“The snipers started and killed four of them immediately. Then, my group killed about 20 of them. The rest managed to flee. They looked lost, and they were by themselves, but they walked in a crowd. It was obvious they didn’t know the terrain,” Gayl said.
When asked during the war if the heavy losses would deter other Syrians from joining the fight at Turkey’s behest, the Hamza Division militant laughed. “No, it won’t matter. If Turkey wants, they can send another 1,000 men from Syria right now,” he said. SNA sources say that most of the Syrian mercenaries deployed to Azerbaijan by Turkey are still there, and that there is talk of sending more.
As the conflict wore on, morale among the Armenian soldiers became a serious issue. “At the beginning, everyone was ready to sacrifice everything to fight,” Gayl said. “But over time, people became more and more afraid. We did the best we could, but Azerbaijan still had so many more people than we did, and so many more weapons. We were fighting Turkish drones with no air defenses. It lasted a long time, and on the front lines, many of our men got sick with dysentery, but we couldn’t replace them.”
“We needed more skilled people than we had,” Gayl continued. “The volunteers did help, and many were ready to stay and fight, but some were overwhelmed by the realities of this war and couldn’t handle it. There was one day that was especially difficult for me, in the final days of the war.
“I was told to bring a group of 60 volunteers on a mission. But when we arrived at our destination, many of them became very afraid. They were saying that everyone would die, and it would be my fault. Everyone wanted to leave, but the lives of many soldiers depended on us. I worked hard to convince them to stay, telling them how important our mission was.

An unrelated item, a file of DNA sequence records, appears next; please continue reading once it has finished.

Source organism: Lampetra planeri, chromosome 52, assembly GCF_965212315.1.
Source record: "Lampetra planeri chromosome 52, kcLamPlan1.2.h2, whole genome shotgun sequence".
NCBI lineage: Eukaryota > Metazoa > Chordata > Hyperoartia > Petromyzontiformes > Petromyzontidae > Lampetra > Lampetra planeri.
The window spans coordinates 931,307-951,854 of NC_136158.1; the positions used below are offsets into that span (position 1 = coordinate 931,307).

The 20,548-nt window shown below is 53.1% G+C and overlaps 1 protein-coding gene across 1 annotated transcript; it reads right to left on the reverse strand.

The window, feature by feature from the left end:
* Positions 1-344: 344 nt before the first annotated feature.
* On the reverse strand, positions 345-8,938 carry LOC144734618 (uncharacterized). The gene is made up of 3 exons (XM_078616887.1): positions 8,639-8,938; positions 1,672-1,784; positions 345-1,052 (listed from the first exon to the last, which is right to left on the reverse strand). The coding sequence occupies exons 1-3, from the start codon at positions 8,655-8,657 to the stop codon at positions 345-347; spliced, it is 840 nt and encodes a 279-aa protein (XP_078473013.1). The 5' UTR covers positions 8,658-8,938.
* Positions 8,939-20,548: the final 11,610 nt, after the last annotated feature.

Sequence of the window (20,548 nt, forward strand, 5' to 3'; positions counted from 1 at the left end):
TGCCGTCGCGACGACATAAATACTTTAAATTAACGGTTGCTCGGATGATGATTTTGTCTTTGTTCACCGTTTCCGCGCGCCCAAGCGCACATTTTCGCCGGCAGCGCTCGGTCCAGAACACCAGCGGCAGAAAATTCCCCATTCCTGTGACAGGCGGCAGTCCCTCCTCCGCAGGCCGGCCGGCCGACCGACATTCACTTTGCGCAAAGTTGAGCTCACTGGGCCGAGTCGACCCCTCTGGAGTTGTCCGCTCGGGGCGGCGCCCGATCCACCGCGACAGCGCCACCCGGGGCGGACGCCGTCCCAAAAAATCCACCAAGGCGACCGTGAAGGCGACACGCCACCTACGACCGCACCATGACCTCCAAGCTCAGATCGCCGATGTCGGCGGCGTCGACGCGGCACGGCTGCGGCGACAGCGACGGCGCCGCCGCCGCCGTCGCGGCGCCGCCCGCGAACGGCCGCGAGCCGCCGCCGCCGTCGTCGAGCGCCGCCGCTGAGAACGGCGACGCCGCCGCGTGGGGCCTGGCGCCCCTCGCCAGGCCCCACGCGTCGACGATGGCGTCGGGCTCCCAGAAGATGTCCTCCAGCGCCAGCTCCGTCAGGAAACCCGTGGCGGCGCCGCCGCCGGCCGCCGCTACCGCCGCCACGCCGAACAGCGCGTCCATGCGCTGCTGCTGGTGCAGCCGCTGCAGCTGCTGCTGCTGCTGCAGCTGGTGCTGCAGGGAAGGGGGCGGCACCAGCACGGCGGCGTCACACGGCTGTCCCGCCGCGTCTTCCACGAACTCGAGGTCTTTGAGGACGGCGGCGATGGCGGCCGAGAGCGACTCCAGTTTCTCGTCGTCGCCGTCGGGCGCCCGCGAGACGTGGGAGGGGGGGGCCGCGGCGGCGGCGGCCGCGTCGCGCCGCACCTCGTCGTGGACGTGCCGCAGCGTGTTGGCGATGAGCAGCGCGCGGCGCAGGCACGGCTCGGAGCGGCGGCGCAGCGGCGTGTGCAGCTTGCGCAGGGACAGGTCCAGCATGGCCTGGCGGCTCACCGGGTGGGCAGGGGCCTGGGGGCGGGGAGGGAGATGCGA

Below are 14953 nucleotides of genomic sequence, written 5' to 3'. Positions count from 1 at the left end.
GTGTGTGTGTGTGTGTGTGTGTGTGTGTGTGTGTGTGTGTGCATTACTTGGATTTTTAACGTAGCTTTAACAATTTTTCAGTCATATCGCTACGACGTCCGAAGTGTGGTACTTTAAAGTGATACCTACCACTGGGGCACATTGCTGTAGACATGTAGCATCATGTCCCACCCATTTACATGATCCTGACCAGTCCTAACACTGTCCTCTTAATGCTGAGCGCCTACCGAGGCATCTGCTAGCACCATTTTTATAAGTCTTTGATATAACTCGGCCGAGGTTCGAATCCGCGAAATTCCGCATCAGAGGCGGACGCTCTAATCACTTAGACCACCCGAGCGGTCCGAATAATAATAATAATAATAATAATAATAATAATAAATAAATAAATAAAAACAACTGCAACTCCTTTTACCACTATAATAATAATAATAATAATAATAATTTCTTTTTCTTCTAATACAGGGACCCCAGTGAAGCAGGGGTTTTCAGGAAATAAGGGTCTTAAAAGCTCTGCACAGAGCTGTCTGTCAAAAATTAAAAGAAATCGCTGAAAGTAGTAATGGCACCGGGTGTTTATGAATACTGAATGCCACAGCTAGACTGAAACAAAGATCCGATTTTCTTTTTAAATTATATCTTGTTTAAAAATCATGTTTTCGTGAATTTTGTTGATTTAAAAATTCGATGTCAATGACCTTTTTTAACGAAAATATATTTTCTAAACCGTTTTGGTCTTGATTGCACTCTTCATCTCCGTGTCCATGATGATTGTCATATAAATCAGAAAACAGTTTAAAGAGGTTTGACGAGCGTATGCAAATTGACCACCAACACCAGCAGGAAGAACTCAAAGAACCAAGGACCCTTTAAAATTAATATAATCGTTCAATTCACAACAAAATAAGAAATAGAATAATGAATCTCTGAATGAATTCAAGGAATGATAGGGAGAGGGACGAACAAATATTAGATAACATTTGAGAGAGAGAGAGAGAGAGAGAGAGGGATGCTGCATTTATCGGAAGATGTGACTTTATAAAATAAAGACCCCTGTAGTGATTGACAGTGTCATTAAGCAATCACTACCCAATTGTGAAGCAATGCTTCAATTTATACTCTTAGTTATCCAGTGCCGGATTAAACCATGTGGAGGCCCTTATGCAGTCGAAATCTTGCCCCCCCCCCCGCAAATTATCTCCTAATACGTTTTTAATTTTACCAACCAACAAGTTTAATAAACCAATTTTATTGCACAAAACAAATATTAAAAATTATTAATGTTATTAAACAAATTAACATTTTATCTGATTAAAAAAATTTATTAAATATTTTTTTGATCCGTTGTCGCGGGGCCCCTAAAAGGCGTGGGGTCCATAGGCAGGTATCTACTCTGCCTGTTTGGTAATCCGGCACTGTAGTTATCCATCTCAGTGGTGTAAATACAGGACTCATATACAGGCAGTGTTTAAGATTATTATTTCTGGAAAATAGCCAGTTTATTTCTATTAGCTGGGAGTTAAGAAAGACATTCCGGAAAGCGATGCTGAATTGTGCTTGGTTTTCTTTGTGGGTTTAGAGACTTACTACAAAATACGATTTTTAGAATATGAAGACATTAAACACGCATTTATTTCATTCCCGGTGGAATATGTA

“It was hell for me. I could barely hide my tears. I was able to convince some people to stay, but the rest were ready to use force against me to escape. In the end, instead of 60 people, only 17 stayed with me. But still, in spite of everything, I thought we would win the war,” Gayl said.
On November 10, days after losing the key strategic city of Shushi to Azerbaijan, Armenian Prime Minister Nikol Pashinyan announced that he’d signed a trilateral peace agreement with Azerbaijan and Russia, ceding portions of Artsakh to Azerbaijan. 2,000 Russian peacekeepers were deployed to oversee the handover and, according to the agreement, will remain in the territory for at least five years. According to Artsakh President Arayik Harutyunyan, the ceasefire deal was unavoidable, and refusing it would’ve resulted in the loss of all of Artsakh to Azerbaijan.